The report of the Special Commission of Inquiry into LGBTIQ Hate Crimes, which calls for new inquests into a number of unsolved cases, as well as a clear set of actions to improve shortcomings in the NSW Police Force’s investigative and record-keeping practices, has been welcomed by ACON.

In its three-volume report released today, Commissioner Justice John Sackar made a number of case-specific recommendations. These include establishing fresh inquests into the deaths of Scott Miller, Paul Rath, Richard Slater and Carl Stockton; reinvestigating the death of Gerald Cuthbert; reviewing DNA and other evidence relating to Crispin Dye and Kenneth Brennan; and correcting the Register of Births, Deaths and Marriages for Peter Sheil, Russell Payne, Graham William Paynter, Samantha Raye and Peter Baumann.

ACON CEO Nicolas Parkhill said: “The Special Commission has shone an important light on a dark time in NSW’s history and in the process has uncovered new evidence or information relating to a number of cases. The implementation of the Commission’s recommendations with regards to these cases will provided much needed answers and closure for the victims’ families and loved ones. ACON calls on the NSW Government to ensure these recommendations are fully implemented.”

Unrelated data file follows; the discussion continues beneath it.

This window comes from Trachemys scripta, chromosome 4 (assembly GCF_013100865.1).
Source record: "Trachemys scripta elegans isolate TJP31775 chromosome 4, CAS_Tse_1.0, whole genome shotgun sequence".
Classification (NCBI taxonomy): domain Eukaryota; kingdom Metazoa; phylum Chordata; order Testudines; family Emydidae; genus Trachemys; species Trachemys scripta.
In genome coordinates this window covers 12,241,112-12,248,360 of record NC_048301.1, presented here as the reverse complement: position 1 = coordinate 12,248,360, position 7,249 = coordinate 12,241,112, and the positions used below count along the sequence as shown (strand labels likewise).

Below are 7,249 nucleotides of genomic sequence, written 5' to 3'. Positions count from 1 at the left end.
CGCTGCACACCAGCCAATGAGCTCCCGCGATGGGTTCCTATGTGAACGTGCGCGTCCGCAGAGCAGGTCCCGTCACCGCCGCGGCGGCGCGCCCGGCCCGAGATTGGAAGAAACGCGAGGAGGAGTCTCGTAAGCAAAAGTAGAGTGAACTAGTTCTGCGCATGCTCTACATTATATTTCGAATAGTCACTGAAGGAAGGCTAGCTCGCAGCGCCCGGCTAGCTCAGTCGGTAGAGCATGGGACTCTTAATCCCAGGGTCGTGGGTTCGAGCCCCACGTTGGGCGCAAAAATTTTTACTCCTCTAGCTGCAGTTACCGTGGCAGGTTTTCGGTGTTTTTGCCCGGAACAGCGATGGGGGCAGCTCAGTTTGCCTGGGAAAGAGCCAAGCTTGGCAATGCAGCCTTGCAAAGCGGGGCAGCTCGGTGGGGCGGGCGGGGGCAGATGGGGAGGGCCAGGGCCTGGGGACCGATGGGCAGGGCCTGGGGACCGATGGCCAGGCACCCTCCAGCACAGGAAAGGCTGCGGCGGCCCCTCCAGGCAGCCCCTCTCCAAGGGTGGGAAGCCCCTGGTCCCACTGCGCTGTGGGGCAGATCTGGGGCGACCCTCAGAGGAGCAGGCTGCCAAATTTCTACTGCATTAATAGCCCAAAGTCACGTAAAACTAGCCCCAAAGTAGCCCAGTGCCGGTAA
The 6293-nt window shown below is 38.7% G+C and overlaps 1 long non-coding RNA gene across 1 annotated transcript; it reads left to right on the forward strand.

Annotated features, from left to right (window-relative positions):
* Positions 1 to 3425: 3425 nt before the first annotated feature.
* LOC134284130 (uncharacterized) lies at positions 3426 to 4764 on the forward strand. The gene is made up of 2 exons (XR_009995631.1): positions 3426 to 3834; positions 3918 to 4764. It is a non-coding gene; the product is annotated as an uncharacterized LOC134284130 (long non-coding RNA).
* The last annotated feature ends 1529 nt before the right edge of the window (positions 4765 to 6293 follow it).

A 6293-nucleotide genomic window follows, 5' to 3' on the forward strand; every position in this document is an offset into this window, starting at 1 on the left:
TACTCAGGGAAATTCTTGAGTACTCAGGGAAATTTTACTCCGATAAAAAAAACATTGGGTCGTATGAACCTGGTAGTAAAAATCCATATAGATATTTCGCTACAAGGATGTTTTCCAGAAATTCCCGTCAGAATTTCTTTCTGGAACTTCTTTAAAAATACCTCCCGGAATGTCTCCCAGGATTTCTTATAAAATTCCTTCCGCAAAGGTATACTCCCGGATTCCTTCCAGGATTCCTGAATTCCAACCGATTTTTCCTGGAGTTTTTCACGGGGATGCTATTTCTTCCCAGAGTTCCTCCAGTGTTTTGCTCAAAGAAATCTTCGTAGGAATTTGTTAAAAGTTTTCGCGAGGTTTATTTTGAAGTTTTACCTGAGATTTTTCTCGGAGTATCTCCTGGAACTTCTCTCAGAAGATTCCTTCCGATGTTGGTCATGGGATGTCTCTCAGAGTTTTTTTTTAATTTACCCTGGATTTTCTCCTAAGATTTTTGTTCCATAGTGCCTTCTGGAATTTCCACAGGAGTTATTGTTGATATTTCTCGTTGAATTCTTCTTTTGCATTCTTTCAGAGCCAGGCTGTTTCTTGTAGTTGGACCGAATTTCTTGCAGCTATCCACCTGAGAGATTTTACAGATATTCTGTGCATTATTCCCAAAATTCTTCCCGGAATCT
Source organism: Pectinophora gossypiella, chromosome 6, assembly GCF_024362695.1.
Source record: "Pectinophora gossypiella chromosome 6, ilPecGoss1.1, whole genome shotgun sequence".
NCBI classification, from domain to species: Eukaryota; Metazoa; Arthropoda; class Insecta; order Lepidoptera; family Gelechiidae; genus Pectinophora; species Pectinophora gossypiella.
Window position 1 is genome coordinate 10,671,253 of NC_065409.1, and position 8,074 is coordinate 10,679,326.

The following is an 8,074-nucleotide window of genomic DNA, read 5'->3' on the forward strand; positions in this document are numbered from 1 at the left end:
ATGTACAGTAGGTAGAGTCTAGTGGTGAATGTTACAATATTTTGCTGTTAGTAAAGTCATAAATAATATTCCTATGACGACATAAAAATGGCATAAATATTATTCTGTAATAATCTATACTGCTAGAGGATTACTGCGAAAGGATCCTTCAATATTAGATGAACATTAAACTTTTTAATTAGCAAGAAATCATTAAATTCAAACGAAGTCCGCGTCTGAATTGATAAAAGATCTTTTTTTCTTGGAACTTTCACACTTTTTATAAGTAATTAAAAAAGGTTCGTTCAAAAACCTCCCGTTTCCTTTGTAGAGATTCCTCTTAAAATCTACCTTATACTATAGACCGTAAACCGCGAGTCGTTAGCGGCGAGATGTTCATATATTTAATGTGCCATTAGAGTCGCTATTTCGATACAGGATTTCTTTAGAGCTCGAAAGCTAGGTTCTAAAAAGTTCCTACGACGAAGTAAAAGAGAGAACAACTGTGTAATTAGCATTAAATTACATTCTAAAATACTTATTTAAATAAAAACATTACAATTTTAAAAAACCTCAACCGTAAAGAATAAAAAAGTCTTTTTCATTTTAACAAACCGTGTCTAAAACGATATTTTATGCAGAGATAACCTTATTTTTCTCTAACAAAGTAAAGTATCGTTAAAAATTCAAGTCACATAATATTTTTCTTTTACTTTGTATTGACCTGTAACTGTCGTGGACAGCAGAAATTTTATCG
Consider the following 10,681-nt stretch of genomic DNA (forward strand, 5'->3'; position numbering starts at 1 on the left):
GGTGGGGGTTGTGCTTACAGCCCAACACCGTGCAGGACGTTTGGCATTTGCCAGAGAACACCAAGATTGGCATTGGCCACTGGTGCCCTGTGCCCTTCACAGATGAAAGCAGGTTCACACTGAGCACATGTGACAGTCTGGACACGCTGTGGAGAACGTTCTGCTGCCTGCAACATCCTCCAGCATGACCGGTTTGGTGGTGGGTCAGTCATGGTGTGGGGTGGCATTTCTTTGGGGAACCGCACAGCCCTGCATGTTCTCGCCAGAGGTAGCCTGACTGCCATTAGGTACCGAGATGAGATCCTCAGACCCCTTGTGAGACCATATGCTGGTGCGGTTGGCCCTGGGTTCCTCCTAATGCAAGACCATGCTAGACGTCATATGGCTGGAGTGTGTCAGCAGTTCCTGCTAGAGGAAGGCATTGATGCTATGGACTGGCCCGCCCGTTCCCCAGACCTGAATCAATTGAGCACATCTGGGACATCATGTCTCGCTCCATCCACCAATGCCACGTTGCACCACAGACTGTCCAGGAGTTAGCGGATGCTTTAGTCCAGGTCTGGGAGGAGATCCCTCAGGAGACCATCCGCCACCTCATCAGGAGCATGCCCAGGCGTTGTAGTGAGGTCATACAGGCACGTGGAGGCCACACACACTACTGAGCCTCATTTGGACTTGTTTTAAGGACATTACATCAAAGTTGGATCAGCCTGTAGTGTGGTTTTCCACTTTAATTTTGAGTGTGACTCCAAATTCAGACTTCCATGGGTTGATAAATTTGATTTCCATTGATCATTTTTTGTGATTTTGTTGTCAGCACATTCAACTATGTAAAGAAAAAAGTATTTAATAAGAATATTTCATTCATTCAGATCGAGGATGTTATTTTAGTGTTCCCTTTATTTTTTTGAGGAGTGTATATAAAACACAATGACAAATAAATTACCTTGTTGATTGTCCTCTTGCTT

The report also laid out 12 recommendations aimed at improving shortcomings in the investigative practices of the NSW Police Force, particularly in relation to unsolved homicides and bias-related crimes. These include reviewing evidence and conducting forensic testing in light of the latest technological advances; conducting a systemic review of all unsolved cases and setting up a framework for regular review and reporting; updating records and databases of hate crimes; and providing adequate resourcing for staff and/or units to deal with bias-related crimes.

The NSW Police Force was also called upon to enhance the training and education provided to all its officers relating to the LGBTQ community, including cultural awareness, LGBTQ hate crimes and trauma-informed communication and engagement.